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system clock won't keep time

April 6, 2005 at 23:19:24
Specs: windows XP, anthalon 1 gb

My system clock always seems to lose the time. It begins by being off by an hour (usually ahead of time) and then at some point seems to get off by four or five hours. I've checked for spyware, and the computer is clean. I've heard a dead battery can cause this problem, but my computer is just a few months old. Can anybody tell me where the problem might lie? Thanks.



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#1
April 6, 2005 at 23:33:27

Oh I just wanted to add that I leave my computer running 24/7, so it's losing the time while the computer is up. I'm not sure if it would lose the time if I were to shut it down for awhile and then reboot.

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#2
April 7, 2005 at 00:15:58

Runny 24 7 not a good idea recomending shuting down every night....

running 24 kinda blow my idea out of the water cant be bios battery..
make sure your in right time zone ?
if you find out please let me know what fixed your problem

Wondering what you did wrong happens only when its too late


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#3
April 7, 2005 at 00:23:14

alex, my first thought is battery. Dunno if it applies to them or not, but in my experience, the mere fact that something's new doesn't always mean it's good. I'd change it just to make sure. If that fails, there's a freebie program called 'Stay Alive 2000' that's designed to keep someone online who gets kicked off for inactivity by periodically checking mail or pinging the Naval Observatory atomic clock. It can be set to automatically reset your system clock in order to syncronize the two. You can set it to update your time as often as you like. If you think it might help, get it @:
http://www.geocities.com/SiliconValley/Garage/7334/Kpalive.html
HTH.
Ed in Texas.

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Related Solutions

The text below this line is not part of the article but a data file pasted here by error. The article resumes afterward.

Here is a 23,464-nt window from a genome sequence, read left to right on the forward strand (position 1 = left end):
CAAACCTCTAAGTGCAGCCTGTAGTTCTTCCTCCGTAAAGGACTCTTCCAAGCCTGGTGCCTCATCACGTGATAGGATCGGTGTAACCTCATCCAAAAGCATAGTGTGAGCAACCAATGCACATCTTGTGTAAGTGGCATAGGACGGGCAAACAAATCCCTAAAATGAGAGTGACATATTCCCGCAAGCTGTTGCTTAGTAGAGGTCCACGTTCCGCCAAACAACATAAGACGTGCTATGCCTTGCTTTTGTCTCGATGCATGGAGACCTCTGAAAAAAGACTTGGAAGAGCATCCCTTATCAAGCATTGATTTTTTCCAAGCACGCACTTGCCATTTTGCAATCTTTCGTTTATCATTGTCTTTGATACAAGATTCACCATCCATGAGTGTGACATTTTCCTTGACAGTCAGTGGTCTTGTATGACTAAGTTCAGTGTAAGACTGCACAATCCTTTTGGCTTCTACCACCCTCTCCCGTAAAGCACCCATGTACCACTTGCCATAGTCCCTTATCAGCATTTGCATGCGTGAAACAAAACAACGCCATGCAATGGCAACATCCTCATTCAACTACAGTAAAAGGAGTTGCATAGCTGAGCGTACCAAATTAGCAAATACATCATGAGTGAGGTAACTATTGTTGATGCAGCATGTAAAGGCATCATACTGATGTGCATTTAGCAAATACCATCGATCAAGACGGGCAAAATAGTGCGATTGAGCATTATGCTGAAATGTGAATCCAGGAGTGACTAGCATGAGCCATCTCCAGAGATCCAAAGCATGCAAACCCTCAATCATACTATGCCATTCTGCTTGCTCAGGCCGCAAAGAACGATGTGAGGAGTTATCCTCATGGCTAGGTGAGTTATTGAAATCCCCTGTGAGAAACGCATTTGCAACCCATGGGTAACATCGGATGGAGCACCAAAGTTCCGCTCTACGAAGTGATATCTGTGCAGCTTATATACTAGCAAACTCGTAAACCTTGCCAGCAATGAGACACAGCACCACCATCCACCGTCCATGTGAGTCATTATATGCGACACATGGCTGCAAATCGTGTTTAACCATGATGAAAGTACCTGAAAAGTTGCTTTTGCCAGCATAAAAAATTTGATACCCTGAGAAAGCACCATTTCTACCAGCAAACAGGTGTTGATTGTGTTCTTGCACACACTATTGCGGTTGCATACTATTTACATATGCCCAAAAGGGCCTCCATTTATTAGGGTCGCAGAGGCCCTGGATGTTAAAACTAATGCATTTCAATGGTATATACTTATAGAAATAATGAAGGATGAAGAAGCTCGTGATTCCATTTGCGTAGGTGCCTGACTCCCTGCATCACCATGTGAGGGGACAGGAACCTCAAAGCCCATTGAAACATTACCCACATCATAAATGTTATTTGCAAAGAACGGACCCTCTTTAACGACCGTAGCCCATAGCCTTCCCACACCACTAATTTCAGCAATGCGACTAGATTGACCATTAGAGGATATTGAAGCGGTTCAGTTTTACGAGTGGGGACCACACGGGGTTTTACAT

#4
April 7, 2005 at 05:59:00

Check out Dimension 4:

http://www.thinkman.com/dimension4/


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#5
April 7, 2005 at 18:57:26

Thanks to everyone who gave suggestions. I would just replace the BIOS battery, but I am a little hesitant to do so unless I can find out for sure that's the problem, since I've read that sometimes when doing this you can permanently mess up your BIOS settings and lose access to your computer. Is any of that true?

I have a little further info on the problem, if it helps. I've observed the clock more closely since posting and come to realize exactly what it's doing: it seems to be continually moving foward slowly. So when I reset it using the internet time server I'll get the exact time. Then soon it will be 2 minutes fast, then 5, then 8, then 30, then 60, and on and on until it's hours off...

Does that sound like it could be a battery problem, or something else?

Hope that sheds a little more light on the matter... Any more input would be appreciated...


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#6
April 8, 2005 at 04:23:31

No pun intended but is your CPU overclocked?

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#7
April 25, 2005 at 21:15:17

badboy website do really help.
http://www.thinkman.com/dimension4/

i think there is not problem with the battery unless its a very old system.
if its new, u would want to go to the website get a copy of the file and install then sync it. thats all


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